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People

Joliet area residents rebuild their lives following the deaths of their spouses

Joliet-area residents rebuild their lives following the deaths of their spouses

Mary Ann Burns, bereavement coordinator at Joliet Area Community Hospice, recently lost her husband of 43 years, Jim, after he spent three and a half months being cared for in the hospice.
Mary Ann Burns, bereavement coordinator at Joliet Area Community Hospice, recently lost her husband of 43 years, Jim, after he spent three and a half months being cared for in the hospice.

JOLIET – Mary Ann Burns couldn’t wait to show her husband, Jim, their dream townhome.

When Burns was done with the tour, she turned on music and then set the white box that held his ashes on the buffet to await his Feb. 20 interment, the date of his mother’s birthday.

It was a tender moment for Burns, bereavement coordinator at Joliet Area Community Hospice. Jim had entered hospice Sept. 28, the day he and Burns were to close on their newly constructed home.

Jim’s illness – diaphragmatic paralysis – was sudden and unexpected. Jim died Jan. 17, but the snowy weather delayed his burial. Burns, who has helped hundreds of people journey through grief, is now arranging her possessions in the room that should have been Jim’s study and transitioning from the “we” of 43 years to a life of “just me.”

“Our lives were so entwined together,” Burns said. “It’s a day at a time.”

Taking steps

Former New Lenox Park Commissioner Ed Selvas, who lost his wife, Barbara, in 2011 after 49 years of marriage, agreed rebuilding is a process. He loved Barbara ever since he glimpsed her red hair and freckles, and said he swept that full-blooded Italian lady right off her feet. Their marriage was exceptionally close.

“People said we were attached at the hip,” Selvas said.

They battled cancer together in 2005 – nonHodgkin’s lymphoma (Barbara) and leukemia (Selvas), and Selvas was Barbara’s caretaker during her brain cancer. Today, he maintains the life they had together – attending church, taking annual cruises, and improving the immaculately kept house with new windows, roof and patio.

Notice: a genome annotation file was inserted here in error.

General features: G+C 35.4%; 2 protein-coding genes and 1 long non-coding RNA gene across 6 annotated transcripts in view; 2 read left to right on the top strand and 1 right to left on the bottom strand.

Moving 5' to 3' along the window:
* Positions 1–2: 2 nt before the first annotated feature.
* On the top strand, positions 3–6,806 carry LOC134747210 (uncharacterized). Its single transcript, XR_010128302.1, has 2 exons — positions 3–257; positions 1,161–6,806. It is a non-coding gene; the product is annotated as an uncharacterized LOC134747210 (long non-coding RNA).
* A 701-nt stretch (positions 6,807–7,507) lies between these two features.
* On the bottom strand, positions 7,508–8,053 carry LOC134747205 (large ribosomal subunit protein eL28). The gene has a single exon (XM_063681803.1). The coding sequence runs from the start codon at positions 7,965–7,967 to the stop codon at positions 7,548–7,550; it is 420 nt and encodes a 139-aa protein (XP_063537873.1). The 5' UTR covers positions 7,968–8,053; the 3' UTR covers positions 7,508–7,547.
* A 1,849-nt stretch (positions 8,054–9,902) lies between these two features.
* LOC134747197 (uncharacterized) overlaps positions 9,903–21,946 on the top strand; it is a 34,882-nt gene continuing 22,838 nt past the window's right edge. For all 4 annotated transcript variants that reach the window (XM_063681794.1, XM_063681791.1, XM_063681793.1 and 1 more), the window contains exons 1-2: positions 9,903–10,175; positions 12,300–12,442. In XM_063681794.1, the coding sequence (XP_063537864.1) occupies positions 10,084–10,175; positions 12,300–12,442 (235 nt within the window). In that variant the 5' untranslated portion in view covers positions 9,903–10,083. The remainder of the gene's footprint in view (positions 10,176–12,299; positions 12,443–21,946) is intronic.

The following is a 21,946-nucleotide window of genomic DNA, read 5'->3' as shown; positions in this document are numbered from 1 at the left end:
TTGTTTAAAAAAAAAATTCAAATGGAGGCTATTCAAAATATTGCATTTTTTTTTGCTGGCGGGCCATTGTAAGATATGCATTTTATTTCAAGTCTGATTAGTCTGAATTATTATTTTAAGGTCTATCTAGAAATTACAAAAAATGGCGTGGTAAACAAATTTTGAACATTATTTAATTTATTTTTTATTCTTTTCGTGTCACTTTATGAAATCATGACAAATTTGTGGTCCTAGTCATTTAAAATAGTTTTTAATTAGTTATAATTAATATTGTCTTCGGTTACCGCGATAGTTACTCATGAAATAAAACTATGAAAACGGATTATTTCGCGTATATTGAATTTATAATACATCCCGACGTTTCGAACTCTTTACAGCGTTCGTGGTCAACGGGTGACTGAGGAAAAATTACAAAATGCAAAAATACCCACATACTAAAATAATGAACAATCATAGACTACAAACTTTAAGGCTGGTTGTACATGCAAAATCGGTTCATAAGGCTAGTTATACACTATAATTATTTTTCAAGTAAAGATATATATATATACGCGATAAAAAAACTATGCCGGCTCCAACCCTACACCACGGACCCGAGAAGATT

He also still volunteers, chuckling in memory at Barbara’s mandate, “If you take on one more volunteer project, you’ll have to drop one.” Heeding Barbara’s wish that he not be alone is difficult, but Selvas said he’s trying.

“I’ve done some dating this last year,” Selvas said. “It’s nice to have someone to eat with and have someone to call and say, ‘Hey, I’ve got these tickets to a show.’ ”

Staying active

Keeping occupied is key, said Martha Schoffstoll, of Shorewood. Working as a bookkeeper, as well as sewing and reading, kept Schoffstoll so busy, she didn’t dwell on sadness when her husband, Charles, died 30 years ago.

“I think that women who don’t work have a harder time,” Schoffstoll said. “But I had a job and worked until I was 85.”

Growing as a person

For eight years, Cliff Erwin, of Shorewood, a former Joliet police sergeant, cared for his wife, Shirley, through her many health challenges, a happy turnabout. For almost a decade of their 57 years of marriage, Shirley raised their two sons while Erwin worked two jobs.

Shirley was Erwin’s inspiration.

“She made one hell of a man out of me, in her own way,” Erwin said.

Erwin said he has missed the hugging and hand-holding and even playing cards without checking on Shirley. He resisted suggestions for art therapy, saying “I don’t want to crochet,” until Erwin started making memorial tributes during counseling sessions.

Therapy, Erwin said, enabled him to create a yard others admire, visit nursing homes with his new Shih Tzu named Snuggles and deliver baked goods to cancer patients. It also provided a new network of friends who laugh and cry with him.

Erwin’s advice for the grieving is, “Go to counseling for God sakes and get some therapy.”

Reaching out to others

For Jeanne Noonan, 76, of Naperville, help came through the bereavement minister at her church – St. Mary Immaculate Parish in Plainfield. Noonan now is a bereavement minister at the same church, as well as a volunteer with Joliet Area Community Hospice. She helps lead a hospice grief support group at her church.

Noonan recalled those early days after Robert’s death from cancer 10 years ago. At the time of diagnosis, Robert had just retired and they had moved from Grayslake to Plainfield to be near their children. She being so overcome with grief that she couldn’t remember driving to the grocery store.

“I would tell myself, ‘Take your time, be gentle and it will fall into place eventually,” Noonan said.

New life despite sadness

That seems to be happening for Myra Stuart, 64, of Joliet. After Bradley, Myra’s husband of 40 years, died last year, she took that trip out west they had planned, presented her 19-year-old grandson with Bradley’s SUV and finally gazed upon Mount Rushmore, as Bradley had once done during a business trip.

At Thanksgiving, Myra continued their tradition of serving dinner to the homeless, except her son and brother carved the turkeys this year, not Bradley. She still takes trips with their friends and finds that if she plans ahead for special days – Christmas, birthdays, anniversaries – the sorrow is easier to manage.

“I’m sad because I miss my husband. I miss him with every breath,” Myra said. “But I have to live and I’m going to try to make the best life I can for myself.”

Know more

Joliet Area Community Hospice offers a variety of bereavement programs, For information, call 815-740-4104 or visit www.joliethospice.org.

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